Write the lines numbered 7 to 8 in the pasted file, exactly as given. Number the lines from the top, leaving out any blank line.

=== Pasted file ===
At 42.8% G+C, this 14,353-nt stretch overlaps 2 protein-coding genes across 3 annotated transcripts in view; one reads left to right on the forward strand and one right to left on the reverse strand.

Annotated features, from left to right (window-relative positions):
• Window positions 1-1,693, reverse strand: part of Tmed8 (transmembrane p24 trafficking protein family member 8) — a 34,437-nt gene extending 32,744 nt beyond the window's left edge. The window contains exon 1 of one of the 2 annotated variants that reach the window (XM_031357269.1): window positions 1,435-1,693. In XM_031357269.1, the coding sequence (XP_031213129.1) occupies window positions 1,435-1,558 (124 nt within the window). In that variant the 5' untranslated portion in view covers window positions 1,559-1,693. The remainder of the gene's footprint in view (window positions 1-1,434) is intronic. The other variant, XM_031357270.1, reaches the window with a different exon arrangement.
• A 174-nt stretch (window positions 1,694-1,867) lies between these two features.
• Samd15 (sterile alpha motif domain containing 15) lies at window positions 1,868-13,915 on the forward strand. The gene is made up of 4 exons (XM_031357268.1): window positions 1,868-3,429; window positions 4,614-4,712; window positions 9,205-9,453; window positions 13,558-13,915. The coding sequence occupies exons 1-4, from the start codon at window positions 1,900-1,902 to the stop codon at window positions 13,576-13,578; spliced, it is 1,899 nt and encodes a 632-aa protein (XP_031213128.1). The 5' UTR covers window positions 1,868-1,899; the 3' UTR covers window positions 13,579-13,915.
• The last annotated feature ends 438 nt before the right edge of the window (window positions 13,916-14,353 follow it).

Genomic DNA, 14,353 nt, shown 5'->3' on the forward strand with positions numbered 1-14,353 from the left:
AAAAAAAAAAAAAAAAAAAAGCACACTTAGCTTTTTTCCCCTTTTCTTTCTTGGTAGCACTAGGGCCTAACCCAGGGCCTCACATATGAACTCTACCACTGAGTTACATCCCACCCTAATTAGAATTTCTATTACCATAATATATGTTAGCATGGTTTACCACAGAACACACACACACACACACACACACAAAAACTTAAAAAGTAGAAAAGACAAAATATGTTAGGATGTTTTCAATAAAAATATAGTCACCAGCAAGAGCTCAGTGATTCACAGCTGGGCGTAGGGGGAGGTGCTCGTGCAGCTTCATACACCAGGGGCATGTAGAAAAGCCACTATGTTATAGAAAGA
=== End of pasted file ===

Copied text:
Genomic DNA, 14,353 nt, shown 5'->3' on the forward strand with positions numbered 1-14,353 from the left:
AAAAAAAAAAAAAAAAAAAAGCACACTTAGCTTTTTTCCCCTTTTCTTTCTTGGTAGCACTAGGGCCTAACCCAGGGCCTCACATATGAACTCTACCACTGAGTTACATCCCACCCTAATTAGAATTTCTATTACCATAATATATGTTAGCATGGTTTACCACAGAACACACACACACACACACACACACAAAAACTTAAAAAGTAGAAAAGACAAAATATGTTAGGATGTTTTCAATAAAAATATAGTCACCAGCAAGAGCTCAGTGATTCACAGCTGGGCGTAGGGGGAGGTGCTCGTGCAGCTTCATACACCAGGGGCATGTAGAAAAGCCACTATGTTATAGAAAGA